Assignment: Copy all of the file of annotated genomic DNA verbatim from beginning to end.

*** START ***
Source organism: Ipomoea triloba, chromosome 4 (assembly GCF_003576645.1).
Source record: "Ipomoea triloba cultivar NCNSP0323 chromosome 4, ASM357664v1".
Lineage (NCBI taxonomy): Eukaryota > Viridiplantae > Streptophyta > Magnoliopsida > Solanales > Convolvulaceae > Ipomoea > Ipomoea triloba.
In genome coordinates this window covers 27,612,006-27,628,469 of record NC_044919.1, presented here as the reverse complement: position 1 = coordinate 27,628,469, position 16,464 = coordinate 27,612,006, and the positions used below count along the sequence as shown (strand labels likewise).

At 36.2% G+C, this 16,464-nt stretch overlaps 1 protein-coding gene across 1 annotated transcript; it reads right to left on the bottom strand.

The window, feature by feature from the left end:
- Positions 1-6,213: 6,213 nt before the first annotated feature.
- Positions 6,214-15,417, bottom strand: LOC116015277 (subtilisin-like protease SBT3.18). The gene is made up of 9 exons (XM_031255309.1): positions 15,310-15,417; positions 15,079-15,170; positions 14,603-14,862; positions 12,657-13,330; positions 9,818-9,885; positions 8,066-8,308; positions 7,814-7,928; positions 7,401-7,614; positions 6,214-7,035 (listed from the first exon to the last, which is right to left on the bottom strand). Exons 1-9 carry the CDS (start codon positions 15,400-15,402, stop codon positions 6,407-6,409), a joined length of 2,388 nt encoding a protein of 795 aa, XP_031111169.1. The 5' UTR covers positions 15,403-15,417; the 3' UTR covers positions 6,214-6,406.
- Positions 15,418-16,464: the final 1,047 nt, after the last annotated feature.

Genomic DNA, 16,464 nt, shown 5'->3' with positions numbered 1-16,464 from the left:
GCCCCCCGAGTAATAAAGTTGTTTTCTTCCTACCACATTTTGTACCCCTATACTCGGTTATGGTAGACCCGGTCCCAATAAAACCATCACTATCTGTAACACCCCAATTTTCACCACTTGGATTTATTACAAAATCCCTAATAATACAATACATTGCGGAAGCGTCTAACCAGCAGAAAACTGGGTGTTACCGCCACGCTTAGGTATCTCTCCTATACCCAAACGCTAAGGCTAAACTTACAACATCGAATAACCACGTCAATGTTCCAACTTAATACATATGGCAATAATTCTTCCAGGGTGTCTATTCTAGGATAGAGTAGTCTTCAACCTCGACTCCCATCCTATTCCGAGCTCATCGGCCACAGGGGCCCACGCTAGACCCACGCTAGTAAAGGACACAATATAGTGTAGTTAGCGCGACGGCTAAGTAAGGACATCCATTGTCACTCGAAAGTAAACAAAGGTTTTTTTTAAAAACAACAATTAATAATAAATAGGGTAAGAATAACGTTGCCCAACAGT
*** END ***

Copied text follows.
Source organism: Ipomoea triloba, chromosome 4 (assembly GCF_003576645.1).
Source record: "Ipomoea triloba cultivar NCNSP0323 chromosome 4, ASM357664v1".
Lineage (NCBI taxonomy): Eukaryota > Viridiplantae > Streptophyta > Magnoliopsida > Solanales > Convolvulaceae > Ipomoea > Ipomoea triloba.
In genome coordinates this window covers 27,612,006-27,628,469 of record NC_044919.1, presented here as the reverse complement: position 1 = coordinate 27,628,469, position 16,464 = coordinate 27,612,006, and the positions used below count along the sequence as shown (strand labels likewise).

At 36.2% G+C, this 16,464-nt stretch overlaps 1 protein-coding gene across 1 annotated transcript; it reads right to left on the bottom strand.

The window, feature by feature from the left end:
- Positions 1-6,213: 6,213 nt before the first annotated feature.
- Positions 6,214-15,417, bottom strand: LOC116015277 (subtilisin-like protease SBT3.18). The gene is made up of 9 exons (XM_031255309.1): positions 15,310-15,417; positions 15,079-15,170; positions 14,603-14,862; positions 12,657-13,330; positions 9,818-9,885; positions 8,066-8,308; positions 7,814-7,928; positions 7,401-7,614; positions 6,214-7,035 (listed from the first exon to the last, which is right to left on the bottom strand). Exons 1-9 carry the CDS (start codon positions 15,400-15,402, stop codon positions 6,407-6,409), a joined length of 2,388 nt encoding a protein of 795 aa, XP_031111169.1. The 5' UTR covers positions 15,403-15,417; the 3' UTR covers positions 6,214-6,406.
- Positions 15,418-16,464: the final 1,047 nt, after the last annotated feature.

Genomic DNA, 16,464 nt, shown 5'->3' with positions numbered 1-16,464 from the left:
GCCCCCCGAGTAATAAAGTTGTTTTCTTCCTACCACATTTTGTACCCCTATACTCGGTTATGGTAGACCCGGTCCCAATAAAACCATCACTATCTGTAACACCCCAATTTTCACCACTTGGATTTATTACAAAATCCCTAATAATACAATACATTGCGGAAGCGTCTAACCAGCAGAAAACTGGGTGTTACCGCCACGCTTAGGTATCTCTCCTATACCCAAACGCTAAGGCTAAACTTACAACATCGAATAACCACGTCAATGTTCCAACTTAATACATATGGCAATAATTCTTCCAGGGTGTCTATTCTAGGATAGAGTAGTCTTCAACCTCGACTCCCATCCTATTCCGAGCTCATCGGCCACAGGGGCCCACGCTAGACCCACGCTAGTAAAGGACACAATATAGTGTAGTTAGCGCGACGGCTAAGTAAGGACATCCATTGTCACTCGAAAGTAAACAAAGGTTTTTTTTAAAAACAACAATTAATAATAAATAGGGTAAGAATAACGTTGCCCAACAGT